MSP: Managing Vendors During Spectre and Meltdown
At Think|Stack, we have a un-official “Preferred Vendors” list. These are tools and products we utilize in our client’s networks that we have a lot of experience with. We know all the little nuances on how to get them to all play nice together to ensure a smooth customer experience.
Being the dynamic company that we are, we inherit responsibilities from our client’s networks that veer from our Preferred Vendors list. This could be due the requirement to support a legacy system, on-going support contracts, or simply they prefer a product not on our Preferred Vendor list. None the less, we are always open to handling diverse ecosystems and pride ourselves on the dynamic service that we can offer.
With that being said, we have ALOT of items to keep an eye on when it comes to mitigating the Meltdown/Spectre threat.
Below is a on-going list of vendor communications we have received over the past week. I am happy to say that nearly all of the vendors on our un-official Preferred Vendors list have delivered communications about updates to their products to mitigate the threat against Meltdown/Spectre.
Both Foritnet and Sonicwall have updated their Intrusion Prevention Systems to block against suspicious Java Script code that could be performing the exploit. This is comforting to know given the fact this is believed to be the easiest vector for exploit.
Deep within the fine print of Microsoft’s advisory, there is a registry key dependency that is required to ensure that the Anti-Virus product works with Microsoft’s new patches . Both Sophos and ESET were quick to ensure that their products were updated to generate this required registry key.
Given the fact 98% of the operating systems that we manage are Microsoft Windows, we have had a heavy focus on developing a strategy for patching these systems.
Microsoft released patches on January 4th but did not make them available to the Windows Updates service until January 9th. To expedite this deployment, we have been developing custom scripts to run across our client machines to apply these patches prior to January 9th.
Patching systems is only part of the battle. System Admins must ensure that they are creating registry keys to activate the mitigations. These code blocks to add the registry keys are are written in Powershell.
New-ItemProperty -Path “HKLM:\SYSTEM\CurrentControlSet\Control\Session Manager\Memory Management” -Name “FeatureSettingsOverride” -PropertyType DWORD -Force -Value “0” | Out-Null
New-ItemProperty -Path “HKLM:\SYSTEM\CurrentControlSet\Control\Session Manager\Memory Management” -Name “FeatureSettingsOverrideMask” -PropertyType DWORD -Force -Value “3” | Out-Null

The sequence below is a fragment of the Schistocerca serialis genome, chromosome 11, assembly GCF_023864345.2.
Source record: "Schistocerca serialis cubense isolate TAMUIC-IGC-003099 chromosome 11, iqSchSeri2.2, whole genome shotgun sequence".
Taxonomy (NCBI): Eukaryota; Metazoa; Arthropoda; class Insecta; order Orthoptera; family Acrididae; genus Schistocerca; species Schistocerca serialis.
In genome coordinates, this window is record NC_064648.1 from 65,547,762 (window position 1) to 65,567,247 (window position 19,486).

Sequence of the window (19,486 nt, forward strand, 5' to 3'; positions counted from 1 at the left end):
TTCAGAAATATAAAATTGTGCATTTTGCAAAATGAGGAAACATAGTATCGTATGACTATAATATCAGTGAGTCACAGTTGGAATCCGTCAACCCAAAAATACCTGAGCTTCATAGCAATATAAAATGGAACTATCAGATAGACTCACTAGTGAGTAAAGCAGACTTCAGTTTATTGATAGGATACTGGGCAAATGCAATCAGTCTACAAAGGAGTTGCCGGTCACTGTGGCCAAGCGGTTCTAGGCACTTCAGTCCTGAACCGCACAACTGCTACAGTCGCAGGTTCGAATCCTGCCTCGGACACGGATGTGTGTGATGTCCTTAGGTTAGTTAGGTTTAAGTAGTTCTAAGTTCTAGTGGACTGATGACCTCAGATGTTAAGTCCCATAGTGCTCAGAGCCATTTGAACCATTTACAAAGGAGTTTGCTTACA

This key may be required for Virtual Machine Live Migrations within Hyper-V.
New-ItemProperty -Path “HKLM:\SOFTWARE\Microsoft\Windows NT\CurrentVersion\Virtualization” -Name “MinVmVersionForCpuBasedMitigations” -PropertyType String -Force -Value “0” | Out-Null
Apple iOS & MacOS Apple Security Updates
Android OS Android Security Bulletin — January 2018
The benefits of cloud computing were once again put on display at the announcement of this vulnerability.
Once Intel became aware of this vulnerability approximately 6 months ago, they gave Amazon Web Services, Microsoft Azure, and Google Cloud Platform a significant head start on addressing this vulnerability. Each cloud vendor was quick to announce a large percentage of their equipment, if not all, has been mitigated against the threat.
This eased the workload for us a bit but we are still responsible for on-premise hardware. VMware has released patches for their ESXi platform. Dell is quickly releasing firmware for a number of their server models. Models such as R730 already have new firmware out in production.
It is believed that web browsers host the easiest vector for attack. Since Java Script (code used on a number of websites) runs on the client’s machine. It is possible that malicious code could be injected into webpages/advertisements that could perform this attack. Browser developers are aware of this and have released updates to their products to combat this. Microsoft IE, Microsoft Edge, and Mozilla Firefox each have updates available.
Google Chrome is expected to release a patch on 1/23. In the meantime, ensure that “Full Site Isolation” is enabled by entering the following:
chrome://flags/#enable-site-per-process into your address bar.
Google Chrome https://support.google.com/faqs/answer/7622138
Even though at the moment we are only speaking about Meltdown and Spectre, this is the practice we employ with all major vulnerabilities.
What alot of people do not realize is that we are constantly remediating vulnerabilities on networks that do not make headlines. We do this through a variety of strategies. Network segmentation, updating/patching devices, hardening configurations, or removing old equipment. We hope that this constant remediation work will reduce the impact in the event that a vulnerability is ever managed to be exposed.
Needless to say, we’ve had a busy week at Think|Stack and it is far from over. I am thankful to have some highly skilled and dedicated Engineers in my corner to push our way through this.